Omega myths and rituals are intended to guide our thinking about the ultimate ends of life - the life of individuals and of communities, but also on the grand scale of the existence of the cosmos itself. They direct us to consider where the trajectories of life are aimed. Popular culture is brimming with experimentation surrounding our death customs, stories of apocalyptic crisis, tableaus of paradise, and rumors about the dead. These are all fruitful materials to reflect on in the effort to discover what eschatological beliefs and hopes our culture is carrying inside itself.
Traditional apocalypses hold that things will get worse before they get better; that a dramatic upheaval will surely occur, but that God will finally overcome the forces of evil and set a renewed creation in place. Some secular doomsday scenarios are bleak, having abandoned any trust in divine providence. In these apocalypses, the world will come to a final and miserable end. Others retain the old trust that good will ultimately triumph, and use the apocalyptic formula to warn us away from the destructive trajectories we are traveling and to recommend alternative ones. But the thrust of the old apocalyptic form remains - it is a genre of revelation and judgment, designed to expose the reigning forces of good and evil and to scare its listeners away from their ruinous ways, to inspire them through fear of the narrated outcomes to find more responsible ways to live.
The utopian landscapes that many of us watch on the screen or hang on our walls are visualizations of ideal omega worlds. In them, we picture hyperreal mixtures of nature, architecture and community where we can imagine our souls might find rest, places to which our struggling in life seems to have been striving all along. These tableaus often represent ideals of beauty, simplicity, innocence, purity, wisdom, power or transcendence. For this reason, they can serve as icons, thin boundaries between the sacred and profane, that transport viewers to a reality beyond their immediate surroundings. This can function as a means of escapism, or it can take on an eschatological dynamism that prompts one to adjust one's life in ways that conform more nearly to the vision displayed in the image.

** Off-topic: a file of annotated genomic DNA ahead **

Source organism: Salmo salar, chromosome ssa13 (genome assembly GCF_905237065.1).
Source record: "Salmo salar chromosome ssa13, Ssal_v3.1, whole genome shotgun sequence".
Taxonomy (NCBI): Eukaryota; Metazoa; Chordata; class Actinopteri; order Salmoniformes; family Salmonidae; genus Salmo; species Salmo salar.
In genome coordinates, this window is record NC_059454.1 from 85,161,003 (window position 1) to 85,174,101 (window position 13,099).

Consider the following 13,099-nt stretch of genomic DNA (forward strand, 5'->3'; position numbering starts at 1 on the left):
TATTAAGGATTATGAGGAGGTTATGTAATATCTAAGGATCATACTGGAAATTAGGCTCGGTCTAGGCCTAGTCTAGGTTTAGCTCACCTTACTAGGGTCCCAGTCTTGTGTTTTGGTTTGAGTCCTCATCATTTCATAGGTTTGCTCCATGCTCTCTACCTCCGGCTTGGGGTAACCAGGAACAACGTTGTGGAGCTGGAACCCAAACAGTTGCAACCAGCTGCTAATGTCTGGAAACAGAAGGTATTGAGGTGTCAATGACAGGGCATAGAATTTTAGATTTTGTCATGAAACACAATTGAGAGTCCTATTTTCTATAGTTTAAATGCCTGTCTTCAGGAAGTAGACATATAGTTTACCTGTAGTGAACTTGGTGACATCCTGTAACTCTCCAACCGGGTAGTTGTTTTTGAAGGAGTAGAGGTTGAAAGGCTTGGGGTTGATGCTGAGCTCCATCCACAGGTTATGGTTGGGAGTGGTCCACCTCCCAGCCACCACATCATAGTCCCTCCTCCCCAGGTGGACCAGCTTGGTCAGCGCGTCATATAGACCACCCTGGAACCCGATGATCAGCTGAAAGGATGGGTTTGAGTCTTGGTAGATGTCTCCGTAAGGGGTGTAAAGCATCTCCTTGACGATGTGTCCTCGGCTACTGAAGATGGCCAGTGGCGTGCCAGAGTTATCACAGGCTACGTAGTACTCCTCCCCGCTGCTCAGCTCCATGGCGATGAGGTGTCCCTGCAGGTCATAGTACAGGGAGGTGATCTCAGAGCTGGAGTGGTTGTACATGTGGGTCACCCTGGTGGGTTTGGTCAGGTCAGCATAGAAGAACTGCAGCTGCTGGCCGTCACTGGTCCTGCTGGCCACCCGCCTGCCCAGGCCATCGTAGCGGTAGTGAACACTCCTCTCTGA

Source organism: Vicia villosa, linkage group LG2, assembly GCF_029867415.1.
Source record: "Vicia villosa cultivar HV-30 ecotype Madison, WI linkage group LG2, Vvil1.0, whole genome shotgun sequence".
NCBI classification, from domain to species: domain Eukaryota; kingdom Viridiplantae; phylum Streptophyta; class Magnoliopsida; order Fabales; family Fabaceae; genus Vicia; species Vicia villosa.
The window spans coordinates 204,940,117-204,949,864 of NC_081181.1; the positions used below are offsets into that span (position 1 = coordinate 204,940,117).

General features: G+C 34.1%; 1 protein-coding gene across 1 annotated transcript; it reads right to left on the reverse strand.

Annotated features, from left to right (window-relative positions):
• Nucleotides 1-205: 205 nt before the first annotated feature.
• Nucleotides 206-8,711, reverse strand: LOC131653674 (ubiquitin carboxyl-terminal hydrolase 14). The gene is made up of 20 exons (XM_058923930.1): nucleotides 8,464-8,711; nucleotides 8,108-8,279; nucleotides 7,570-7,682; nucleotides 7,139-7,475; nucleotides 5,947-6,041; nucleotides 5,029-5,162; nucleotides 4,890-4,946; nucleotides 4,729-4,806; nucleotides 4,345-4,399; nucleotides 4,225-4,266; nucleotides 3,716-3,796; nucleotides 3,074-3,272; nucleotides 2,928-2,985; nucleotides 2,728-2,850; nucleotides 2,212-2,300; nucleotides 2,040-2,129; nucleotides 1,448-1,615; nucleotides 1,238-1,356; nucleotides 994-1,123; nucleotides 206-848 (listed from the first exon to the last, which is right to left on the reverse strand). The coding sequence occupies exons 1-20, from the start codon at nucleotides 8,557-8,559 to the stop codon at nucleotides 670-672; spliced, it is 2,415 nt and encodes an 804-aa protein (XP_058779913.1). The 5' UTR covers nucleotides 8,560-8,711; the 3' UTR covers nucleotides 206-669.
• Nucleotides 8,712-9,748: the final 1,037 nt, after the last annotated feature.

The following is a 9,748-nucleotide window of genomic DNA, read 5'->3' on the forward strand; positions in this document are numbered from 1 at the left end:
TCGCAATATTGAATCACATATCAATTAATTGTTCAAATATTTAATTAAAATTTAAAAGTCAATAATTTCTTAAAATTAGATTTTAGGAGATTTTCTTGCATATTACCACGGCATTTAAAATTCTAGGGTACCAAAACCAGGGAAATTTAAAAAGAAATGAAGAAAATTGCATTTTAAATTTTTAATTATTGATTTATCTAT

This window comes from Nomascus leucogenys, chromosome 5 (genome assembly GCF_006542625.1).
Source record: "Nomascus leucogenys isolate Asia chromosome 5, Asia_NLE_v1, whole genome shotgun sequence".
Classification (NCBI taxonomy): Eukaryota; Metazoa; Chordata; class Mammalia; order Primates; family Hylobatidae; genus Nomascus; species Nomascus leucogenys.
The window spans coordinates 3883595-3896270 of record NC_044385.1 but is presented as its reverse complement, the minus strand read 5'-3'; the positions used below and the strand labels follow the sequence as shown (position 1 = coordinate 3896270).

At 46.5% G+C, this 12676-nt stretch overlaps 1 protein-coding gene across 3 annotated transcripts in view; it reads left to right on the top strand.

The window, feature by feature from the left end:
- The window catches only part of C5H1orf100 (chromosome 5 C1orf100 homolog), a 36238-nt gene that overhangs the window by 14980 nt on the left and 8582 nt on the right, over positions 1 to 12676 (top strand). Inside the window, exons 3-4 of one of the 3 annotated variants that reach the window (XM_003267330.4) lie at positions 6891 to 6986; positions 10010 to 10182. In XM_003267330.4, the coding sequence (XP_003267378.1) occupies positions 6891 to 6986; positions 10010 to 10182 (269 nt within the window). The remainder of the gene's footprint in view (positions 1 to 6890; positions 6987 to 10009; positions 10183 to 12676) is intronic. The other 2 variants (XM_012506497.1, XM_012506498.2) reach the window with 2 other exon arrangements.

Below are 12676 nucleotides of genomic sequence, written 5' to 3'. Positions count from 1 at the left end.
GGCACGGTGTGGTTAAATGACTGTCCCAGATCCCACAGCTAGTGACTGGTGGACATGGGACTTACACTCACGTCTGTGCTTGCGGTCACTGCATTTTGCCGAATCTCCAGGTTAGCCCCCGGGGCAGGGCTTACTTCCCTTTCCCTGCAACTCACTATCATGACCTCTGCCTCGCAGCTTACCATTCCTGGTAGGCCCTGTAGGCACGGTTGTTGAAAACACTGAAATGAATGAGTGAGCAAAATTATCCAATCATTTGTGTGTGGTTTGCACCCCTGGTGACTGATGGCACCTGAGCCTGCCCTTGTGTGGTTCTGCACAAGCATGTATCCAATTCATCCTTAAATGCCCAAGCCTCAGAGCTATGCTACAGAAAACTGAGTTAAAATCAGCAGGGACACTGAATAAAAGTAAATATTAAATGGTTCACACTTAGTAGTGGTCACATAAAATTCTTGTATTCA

Stories about ghosts tarrying among the living give us a forum to think about the value of a communal fidelity that defies even the barrier of death. Furthermore, stories of the living-dead allow us to contemplate the resolution that seems to be demanded at the end of a life. There is guilt to be purged and a desperate hope to be nourished that the crafting of our lives might not be so rudely interrupted, that it might be allowed to continue, sobered by the wisdom that will be imparted by our own deaths. And, finally, speculating about the self-awareness, pastimes, and even the dark humor of the dead offers relief to the loneliness that comes of feeling that mortal minds are the single layer of consciousness that goes on in the world. Through such artistic wondering about the afterlife, the already dead are permitted to tutor the living about how to die and how to conduct our lives until we do.
Most of these eschatological experiments in popular culture suggest a happier realm to come, but they also prompt us, each in its own way, to clarify what matters to us in the present, and to consider what ways of life might be better than others. This is a welcome use of popular culture.
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